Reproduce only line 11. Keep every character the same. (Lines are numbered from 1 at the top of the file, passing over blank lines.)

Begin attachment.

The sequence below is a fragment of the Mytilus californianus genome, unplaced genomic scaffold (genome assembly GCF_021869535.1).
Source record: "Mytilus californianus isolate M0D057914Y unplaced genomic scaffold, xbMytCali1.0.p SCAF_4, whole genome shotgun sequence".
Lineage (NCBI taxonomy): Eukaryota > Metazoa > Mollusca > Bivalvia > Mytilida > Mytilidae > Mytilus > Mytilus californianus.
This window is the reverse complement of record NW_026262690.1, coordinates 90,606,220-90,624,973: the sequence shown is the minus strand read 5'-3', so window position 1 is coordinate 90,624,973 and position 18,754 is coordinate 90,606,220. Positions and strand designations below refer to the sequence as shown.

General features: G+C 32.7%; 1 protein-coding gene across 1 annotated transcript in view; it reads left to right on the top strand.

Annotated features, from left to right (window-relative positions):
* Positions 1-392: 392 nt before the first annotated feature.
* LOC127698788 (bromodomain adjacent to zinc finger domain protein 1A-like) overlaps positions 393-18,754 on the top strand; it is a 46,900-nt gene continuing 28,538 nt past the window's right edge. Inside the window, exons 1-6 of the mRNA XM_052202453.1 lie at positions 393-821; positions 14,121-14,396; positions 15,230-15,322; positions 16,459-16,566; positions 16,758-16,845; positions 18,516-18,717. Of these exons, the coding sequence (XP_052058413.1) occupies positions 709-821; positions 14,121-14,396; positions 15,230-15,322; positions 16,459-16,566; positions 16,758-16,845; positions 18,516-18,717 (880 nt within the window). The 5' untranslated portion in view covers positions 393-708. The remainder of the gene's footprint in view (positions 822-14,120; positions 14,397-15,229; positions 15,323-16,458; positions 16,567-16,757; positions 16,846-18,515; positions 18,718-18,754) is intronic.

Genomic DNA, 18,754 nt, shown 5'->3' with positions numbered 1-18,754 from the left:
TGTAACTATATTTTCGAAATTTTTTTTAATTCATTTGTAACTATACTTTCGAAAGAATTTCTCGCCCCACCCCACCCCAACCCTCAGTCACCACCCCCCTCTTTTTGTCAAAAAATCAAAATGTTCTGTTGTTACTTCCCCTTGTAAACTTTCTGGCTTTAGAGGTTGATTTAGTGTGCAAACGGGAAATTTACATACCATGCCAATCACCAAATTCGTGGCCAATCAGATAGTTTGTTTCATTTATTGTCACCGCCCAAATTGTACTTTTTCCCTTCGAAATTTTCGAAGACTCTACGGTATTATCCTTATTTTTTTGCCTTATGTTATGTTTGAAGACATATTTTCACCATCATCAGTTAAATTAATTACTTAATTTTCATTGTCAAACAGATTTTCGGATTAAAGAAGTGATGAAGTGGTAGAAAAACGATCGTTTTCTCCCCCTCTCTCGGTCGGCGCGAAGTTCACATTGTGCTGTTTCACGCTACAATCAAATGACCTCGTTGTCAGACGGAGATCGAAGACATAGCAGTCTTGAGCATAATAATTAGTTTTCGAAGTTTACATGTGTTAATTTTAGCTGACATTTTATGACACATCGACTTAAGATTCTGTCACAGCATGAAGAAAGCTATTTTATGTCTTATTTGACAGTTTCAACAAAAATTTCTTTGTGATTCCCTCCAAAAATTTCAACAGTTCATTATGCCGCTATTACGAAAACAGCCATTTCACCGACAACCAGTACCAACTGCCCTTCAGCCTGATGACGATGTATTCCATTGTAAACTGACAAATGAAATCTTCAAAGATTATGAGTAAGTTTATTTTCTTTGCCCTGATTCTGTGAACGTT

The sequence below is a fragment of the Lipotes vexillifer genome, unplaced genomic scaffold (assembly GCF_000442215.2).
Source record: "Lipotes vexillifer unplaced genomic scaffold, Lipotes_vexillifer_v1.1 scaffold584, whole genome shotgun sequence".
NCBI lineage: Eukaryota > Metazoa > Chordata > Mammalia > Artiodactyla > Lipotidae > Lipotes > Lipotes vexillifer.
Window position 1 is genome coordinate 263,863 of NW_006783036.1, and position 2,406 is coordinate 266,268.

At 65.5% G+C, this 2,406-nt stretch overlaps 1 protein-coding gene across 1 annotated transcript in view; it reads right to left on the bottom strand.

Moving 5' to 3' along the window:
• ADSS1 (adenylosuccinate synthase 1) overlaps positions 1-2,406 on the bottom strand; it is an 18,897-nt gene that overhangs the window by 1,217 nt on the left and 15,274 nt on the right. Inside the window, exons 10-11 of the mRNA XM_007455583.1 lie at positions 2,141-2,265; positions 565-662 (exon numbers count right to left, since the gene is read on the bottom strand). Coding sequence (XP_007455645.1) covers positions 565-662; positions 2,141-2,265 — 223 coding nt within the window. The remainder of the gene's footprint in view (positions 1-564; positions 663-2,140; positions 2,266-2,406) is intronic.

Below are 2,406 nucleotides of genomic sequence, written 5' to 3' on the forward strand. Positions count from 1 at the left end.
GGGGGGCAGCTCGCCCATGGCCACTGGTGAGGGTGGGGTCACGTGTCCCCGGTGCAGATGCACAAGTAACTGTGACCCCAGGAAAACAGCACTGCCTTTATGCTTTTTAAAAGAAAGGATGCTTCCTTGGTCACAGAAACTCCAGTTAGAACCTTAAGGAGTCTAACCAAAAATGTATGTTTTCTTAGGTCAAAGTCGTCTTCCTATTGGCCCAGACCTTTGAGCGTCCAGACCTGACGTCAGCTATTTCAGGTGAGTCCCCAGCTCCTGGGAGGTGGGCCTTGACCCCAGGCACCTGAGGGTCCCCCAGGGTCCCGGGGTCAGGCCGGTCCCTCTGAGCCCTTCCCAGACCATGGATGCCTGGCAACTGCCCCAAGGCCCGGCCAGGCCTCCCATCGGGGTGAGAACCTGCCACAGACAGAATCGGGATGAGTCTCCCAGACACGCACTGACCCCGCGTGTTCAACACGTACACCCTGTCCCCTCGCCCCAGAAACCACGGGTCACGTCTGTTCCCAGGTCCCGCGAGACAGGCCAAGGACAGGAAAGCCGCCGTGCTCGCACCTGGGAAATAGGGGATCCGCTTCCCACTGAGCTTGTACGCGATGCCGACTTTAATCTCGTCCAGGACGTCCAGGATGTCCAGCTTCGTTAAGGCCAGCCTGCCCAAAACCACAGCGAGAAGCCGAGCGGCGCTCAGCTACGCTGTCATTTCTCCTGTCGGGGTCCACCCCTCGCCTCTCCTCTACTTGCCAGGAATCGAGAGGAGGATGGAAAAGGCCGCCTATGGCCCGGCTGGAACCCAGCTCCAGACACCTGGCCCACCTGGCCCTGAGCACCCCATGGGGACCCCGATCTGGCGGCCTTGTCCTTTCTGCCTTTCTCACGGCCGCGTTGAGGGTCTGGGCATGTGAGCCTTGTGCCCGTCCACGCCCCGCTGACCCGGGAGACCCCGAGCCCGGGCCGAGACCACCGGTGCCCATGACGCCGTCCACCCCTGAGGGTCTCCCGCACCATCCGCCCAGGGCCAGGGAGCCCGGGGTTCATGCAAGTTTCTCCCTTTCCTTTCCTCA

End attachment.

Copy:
The sequence below is a fragment of the Lipotes vexillifer genome, unplaced genomic scaffold (assembly GCF_000442215.2).